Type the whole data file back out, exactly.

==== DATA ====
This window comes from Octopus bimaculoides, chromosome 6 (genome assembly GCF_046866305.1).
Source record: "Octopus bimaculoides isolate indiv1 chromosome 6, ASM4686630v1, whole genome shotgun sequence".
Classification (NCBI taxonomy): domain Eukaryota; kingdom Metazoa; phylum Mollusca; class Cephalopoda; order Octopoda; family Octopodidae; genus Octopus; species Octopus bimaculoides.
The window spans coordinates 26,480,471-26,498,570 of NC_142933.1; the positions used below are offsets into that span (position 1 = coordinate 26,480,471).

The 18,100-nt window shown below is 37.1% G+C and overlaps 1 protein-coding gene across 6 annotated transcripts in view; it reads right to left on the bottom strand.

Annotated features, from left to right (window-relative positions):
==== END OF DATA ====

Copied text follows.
This window comes from Octopus bimaculoides, chromosome 6 (genome assembly GCF_046866305.1).
Source record: "Octopus bimaculoides isolate indiv1 chromosome 6, ASM4686630v1, whole genome shotgun sequence".
Classification (NCBI taxonomy): domain Eukaryota; kingdom Metazoa; phylum Mollusca; class Cephalopoda; order Octopoda; family Octopodidae; genus Octopus; species Octopus bimaculoides.
The window spans coordinates 26,480,471-26,498,570 of NC_142933.1; the positions used below are offsets into that span (position 1 = coordinate 26,480,471).

The 18,100-nt window shown below is 37.1% G+C and overlaps 1 protein-coding gene across 6 annotated transcripts in view; it reads right to left on the bottom strand.

Annotated features, from left to right (window-relative positions):